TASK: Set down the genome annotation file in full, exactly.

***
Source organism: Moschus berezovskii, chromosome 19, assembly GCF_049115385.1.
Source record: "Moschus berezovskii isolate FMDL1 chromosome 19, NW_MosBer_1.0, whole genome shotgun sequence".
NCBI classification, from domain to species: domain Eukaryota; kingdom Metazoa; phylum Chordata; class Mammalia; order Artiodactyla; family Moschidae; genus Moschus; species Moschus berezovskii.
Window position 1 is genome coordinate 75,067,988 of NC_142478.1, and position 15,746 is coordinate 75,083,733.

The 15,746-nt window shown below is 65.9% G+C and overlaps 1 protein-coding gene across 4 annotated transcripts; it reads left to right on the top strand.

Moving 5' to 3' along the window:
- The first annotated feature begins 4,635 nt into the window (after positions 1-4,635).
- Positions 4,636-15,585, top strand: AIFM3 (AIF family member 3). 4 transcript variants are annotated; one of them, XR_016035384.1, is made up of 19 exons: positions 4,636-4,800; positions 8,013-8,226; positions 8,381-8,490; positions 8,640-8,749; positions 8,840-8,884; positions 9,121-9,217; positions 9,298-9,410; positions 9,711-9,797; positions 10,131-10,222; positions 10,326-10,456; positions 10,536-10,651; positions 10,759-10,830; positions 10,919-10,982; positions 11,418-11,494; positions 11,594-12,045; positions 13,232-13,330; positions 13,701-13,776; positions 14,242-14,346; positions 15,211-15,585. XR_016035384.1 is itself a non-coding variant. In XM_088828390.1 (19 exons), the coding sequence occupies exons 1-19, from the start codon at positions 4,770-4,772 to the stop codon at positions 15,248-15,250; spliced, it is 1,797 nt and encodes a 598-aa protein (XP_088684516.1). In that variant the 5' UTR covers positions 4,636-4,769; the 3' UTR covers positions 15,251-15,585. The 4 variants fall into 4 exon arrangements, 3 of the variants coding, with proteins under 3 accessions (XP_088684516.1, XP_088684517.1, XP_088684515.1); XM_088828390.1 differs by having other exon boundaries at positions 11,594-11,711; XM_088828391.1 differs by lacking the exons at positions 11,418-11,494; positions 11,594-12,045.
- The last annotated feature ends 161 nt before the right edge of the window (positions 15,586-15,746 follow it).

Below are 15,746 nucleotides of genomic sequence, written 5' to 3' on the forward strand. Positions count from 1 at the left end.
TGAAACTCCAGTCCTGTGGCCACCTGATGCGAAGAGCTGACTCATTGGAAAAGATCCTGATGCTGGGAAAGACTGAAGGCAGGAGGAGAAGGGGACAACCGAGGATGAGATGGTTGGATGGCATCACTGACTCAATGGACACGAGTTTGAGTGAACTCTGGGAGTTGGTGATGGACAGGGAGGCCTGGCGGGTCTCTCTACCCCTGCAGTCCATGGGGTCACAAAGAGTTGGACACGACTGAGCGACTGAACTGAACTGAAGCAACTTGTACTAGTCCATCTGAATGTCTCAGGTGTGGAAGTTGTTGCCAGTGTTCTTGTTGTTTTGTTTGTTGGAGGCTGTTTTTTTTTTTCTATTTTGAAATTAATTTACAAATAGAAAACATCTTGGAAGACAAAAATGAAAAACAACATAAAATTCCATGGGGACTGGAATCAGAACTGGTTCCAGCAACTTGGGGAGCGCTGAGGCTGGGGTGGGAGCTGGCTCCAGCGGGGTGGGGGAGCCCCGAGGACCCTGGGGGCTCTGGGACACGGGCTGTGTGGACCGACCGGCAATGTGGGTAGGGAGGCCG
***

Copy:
Source organism: Moschus berezovskii, chromosome 19, assembly GCF_049115385.1.
Source record: "Moschus berezovskii isolate FMDL1 chromosome 19, NW_MosBer_1.0, whole genome shotgun sequence".
NCBI classification, from domain to species: domain Eukaryota; kingdom Metazoa; phylum Chordata; class Mammalia; order Artiodactyla; family Moschidae; genus Moschus; species Moschus berezovskii.
Window position 1 is genome coordinate 75,067,988 of NC_142478.1, and position 15,746 is coordinate 75,083,733.

The 15,746-nt window shown below is 65.9% G+C and overlaps 1 protein-coding gene across 4 annotated transcripts; it reads left to right on the top strand.

Moving 5' to 3' along the window:
- The first annotated feature begins 4,635 nt into the window (after positions 1-4,635).
- Positions 4,636-15,585, top strand: AIFM3 (AIF family member 3). 4 transcript variants are annotated; one of them, XR_016035384.1, is made up of 19 exons: positions 4,636-4,800; positions 8,013-8,226; positions 8,381-8,490; positions 8,640-8,749; positions 8,840-8,884; positions 9,121-9,217; positions 9,298-9,410; positions 9,711-9,797; positions 10,131-10,222; positions 10,326-10,456; positions 10,536-10,651; positions 10,759-10,830; positions 10,919-10,982; positions 11,418-11,494; positions 11,594-12,045; positions 13,232-13,330; positions 13,701-13,776; positions 14,242-14,346; positions 15,211-15,585. XR_016035384.1 is itself a non-coding variant. In XM_088828390.1 (19 exons), the coding sequence occupies exons 1-19, from the start codon at positions 4,770-4,772 to the stop codon at positions 15,248-15,250; spliced, it is 1,797 nt and encodes a 598-aa protein (XP_088684516.1). In that variant the 5' UTR covers positions 4,636-4,769; the 3' UTR covers positions 15,251-15,585. The 4 variants fall into 4 exon arrangements, 3 of the variants coding, with proteins under 3 accessions (XP_088684516.1, XP_088684517.1, XP_088684515.1); XM_088828390.1 differs by having other exon boundaries at positions 11,594-11,711; XM_088828391.1 differs by lacking the exons at positions 11,418-11,494; positions 11,594-12,045.
- The last annotated feature ends 161 nt before the right edge of the window (positions 15,586-15,746 follow it).

Below are 15,746 nucleotides of genomic sequence, written 5' to 3' on the forward strand. Positions count from 1 at the left end.
TGAAACTCCAGTCCTGTGGCCACCTGATGCGAAGAGCTGACTCATTGGAAAAGATCCTGATGCTGGGAAAGACTGAAGGCAGGAGGAGAAGGGGACAACCGAGGATGAGATGGTTGGATGGCATCACTGACTCAATGGACACGAGTTTGAGTGAACTCTGGGAGTTGGTGATGGACAGGGAGGCCTGGCGGGTCTCTCTACCCCTGCAGTCCATGGGGTCACAAAGAGTTGGACACGACTGAGCGACTGAACTGAACTGAAGCAACTTGTACTAGTCCATCTGAATGTCTCAGGTGTGGAAGTTGTTGCCAGTGTTCTTGTTGTTTTGTTTGTTGGAGGCTGTTTTTTTTTTTCTATTTTGAAATTAATTTACAAATAGAAAACATCTTGGAAGACAAAAATGAAAAACAACATAAAATTCCATGGGGACTGGAATCAGAACTGGTTCCAGCAACTTGGGGAGCGCTGAGGCTGGGGTGGGAGCTGGCTCCAGCGGGGTGGGGGAGCCCCGAGGACCCTGGGGGCTCTGGGACACGGGCTGTGTGGACCGACCGGCAATGTGGGTAGGGAGGCCG